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September 21, 1978 - Image 7

Resource type:
Text
Publication:
The Michigan Daily, 1978-09-21

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The Michigan Daily-Thursday, September 21, 19

f - - -

Yellowjackets' sting

felt in A 2

Lawsuit against F
settled out of cour

By-DAN EZEKIEL
If you've noticed more yellow jackets
buzzing around campus trash cans than
usual, you're not alone. The bee-like in-
sect that hung around your pizza or
coursed through the air of your room
recently is one of a greater-than-usual
horde of wasps in the state this fall, ac-
cording to Thomas Moore, Curator of
nsects at the University's Zoological
Museum.
"Yellow jacket" is actually a collo-
quial name for a number of species
which make paper nests, live in groups,
and display brown and yellow bands.
The dozen-odd species in the state feed'
primarily on other insects.
MOORE explained that although "no
one takes that accurate a census," it
has been a good year for bugs.
A sample of fourteen people around
campus revealed that all had noticed an
unusual number of the wasps. Four had
been stung at least once.
Moore noted that last winter was a
cold one and "it's better for them
(wasps) if it never gets warm during
the winter."
ARE ALL these flying stingers dan-
gerous?
"A stick is dangerous," Moore
laughed, "depending on how you use it.

For most people they're not, but some
people are allergic to their stings. It
could mean death.
"But for the great majority of people,
it's only an irritation. The pain disap-
pears in five or ten minutes, but the

of it in peace."
If you aren't ready for peaceful co-
existence, Moore noted that yellow
jackets can be swatted like flies, "if
you've got the nerve." The tiny
creature is unlikely to sting if it is not

"I can show you five stings. We should live with our
fellow beings, but we should be in control."
-Charles Harris, city Parks and
Recreation employee

poison. "We should live with our fellow
beings, but we should be in control."
Grace Baysinger, a clerk at the
Natural Science library reports that
she was stung while driving her car. "It
was somewhere downtown. I carry a
can of wasp spray with me in the car
now."
FRANK DIAMICO, a University
Italian and French instructor, had
perhaps the most uncomfortable ex-
perience: "I sat on one. It was like an
injection. For five miniutes, I felt like I
was going to die," he laughed.
Moore reported no one really knows
enough about the factors affecting the
survival of insects from season to
season to predict whether next year will
bring another bumper crop of the gaily-
colored marauders.
It could be that a yellow jacket will be
hard to find at this time next year.
Rather than dwell on their temporary
depredations, we should count our.
blessings - Moore noted that the early
spring of this year was a time of
disaster for house flies and their kin:
"It was so moist that thousands of flies
were dying of white fungus infections."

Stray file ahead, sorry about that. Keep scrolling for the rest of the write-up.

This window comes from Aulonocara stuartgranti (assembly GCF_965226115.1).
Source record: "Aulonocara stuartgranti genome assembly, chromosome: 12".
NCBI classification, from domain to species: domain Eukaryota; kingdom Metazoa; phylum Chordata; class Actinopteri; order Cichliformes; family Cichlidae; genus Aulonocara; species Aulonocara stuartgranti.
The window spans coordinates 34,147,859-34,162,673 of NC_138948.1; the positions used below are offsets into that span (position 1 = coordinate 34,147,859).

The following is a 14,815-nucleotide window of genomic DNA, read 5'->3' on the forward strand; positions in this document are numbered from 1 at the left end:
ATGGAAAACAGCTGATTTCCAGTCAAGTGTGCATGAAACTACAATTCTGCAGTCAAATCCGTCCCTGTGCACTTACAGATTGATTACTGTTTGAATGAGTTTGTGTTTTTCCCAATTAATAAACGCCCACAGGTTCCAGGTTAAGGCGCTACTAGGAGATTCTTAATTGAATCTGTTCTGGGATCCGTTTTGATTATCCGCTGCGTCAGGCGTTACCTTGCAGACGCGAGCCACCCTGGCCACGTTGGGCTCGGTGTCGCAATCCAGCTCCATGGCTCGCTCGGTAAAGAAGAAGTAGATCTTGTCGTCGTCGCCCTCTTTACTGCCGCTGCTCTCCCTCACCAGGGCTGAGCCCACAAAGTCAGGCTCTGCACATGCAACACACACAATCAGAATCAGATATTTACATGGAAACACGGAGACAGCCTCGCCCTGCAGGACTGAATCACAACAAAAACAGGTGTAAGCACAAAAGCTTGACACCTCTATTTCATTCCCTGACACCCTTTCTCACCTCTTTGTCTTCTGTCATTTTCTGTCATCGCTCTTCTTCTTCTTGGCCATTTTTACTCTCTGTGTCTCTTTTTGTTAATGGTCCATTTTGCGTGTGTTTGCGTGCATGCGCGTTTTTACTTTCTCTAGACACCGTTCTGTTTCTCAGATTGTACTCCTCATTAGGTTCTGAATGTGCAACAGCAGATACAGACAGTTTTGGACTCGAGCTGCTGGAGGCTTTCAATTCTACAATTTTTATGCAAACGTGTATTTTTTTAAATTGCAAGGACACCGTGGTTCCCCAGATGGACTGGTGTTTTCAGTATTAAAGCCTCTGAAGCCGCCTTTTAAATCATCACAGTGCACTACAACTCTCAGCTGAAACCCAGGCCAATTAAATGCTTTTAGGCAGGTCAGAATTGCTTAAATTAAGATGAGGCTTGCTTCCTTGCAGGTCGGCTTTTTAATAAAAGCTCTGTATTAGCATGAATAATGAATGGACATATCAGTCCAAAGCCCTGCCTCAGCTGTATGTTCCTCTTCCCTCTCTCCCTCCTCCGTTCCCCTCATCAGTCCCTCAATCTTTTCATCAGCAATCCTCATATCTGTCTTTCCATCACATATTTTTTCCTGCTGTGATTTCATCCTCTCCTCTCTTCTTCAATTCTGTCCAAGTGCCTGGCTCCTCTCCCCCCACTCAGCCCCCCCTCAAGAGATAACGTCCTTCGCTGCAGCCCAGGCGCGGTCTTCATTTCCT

MEMPHIS, Tenn. (UPI)-An out-of-
court settlement was reached yester-
day in a $3 million civil suit charging
Ford Motor Co. with negligence in the
manufacture of the gas tank for the 1973
Maverick automobile.,
The suit was filed in behalf of the
parents of two 17-year-old high school
students who died when the Maverick in
which they were riding was struck from
the rear by another vehicle.
ATTORNEYS FOR the parents of
Wanda Sue Gossett of Germantown and
William Schwerin of Collierville and for
Ford agreed not to discuss terms of the
out-of-court agreement. Sources said,
however, Ford had agreed to pay an
undisclosed amount of money as terms
of the settlement.
Two witnesses testified the Maverick
resembled a "fireball" after it was
struck from the rear and burst into
flames in April 1976.
The two teen-agers were waiting to
make a turn on the highway when the
Maverick was struck by another car

going the maximum spef
miles per hour.
The suit claimed Ford'sc
Maverick gas tank was n(
contributed to the deaths.
Attorneys - for Ford,
claimed the driver of th
struck the Maverick was d
excessive rate of speed and
tank's design and placem
cause the explosion.
Use
Daily'
Classifies

78- Page
orF
"t
ed limit,
design of the:
egligent an
however,.
e car which;
riving at ah"
the gasolin
Went did nat.
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RS
ad

sting may itch for a week."
MOORE ADVISED those who are
allergic to wasp stings to stay inside as
much as possible during this insect
season.
For the rest of us, he counseled
caution and urged an understanding at-
titude toward our fellow creatures:
"Expect them when you go outside with
a sandwich. You might give them a
piece of it - they do not 'recruit' other
individuals to the food source the way
bees do. So if you give them a piece of
meat, they may leave you to eat the rest

molested, but Moore said one is seldom
aware of the sort of day a yellow jacket
has been through before one encounters
it: "He may just have been snapped at
by a dog."
YELLOW JACKETS can sting
several times, unlike honeybees, and
the first two or three stings can be pain-
ful.
"I can show you five stings," said
Charles Harris, a former employee of
the Ann Arbor Parks and Recreation
Department. He believed that the city
should spray the hives of the wasps with

J
OQ'
t
O

Greene on ballot
in bid for Congress

Vorster resigns as

Take a break al
BELL'S
Enjoy our delicious
PIZZA and GRINDE
S. State and Pack
995-0232

(Continued from Page 1)
legally overruled the Attorney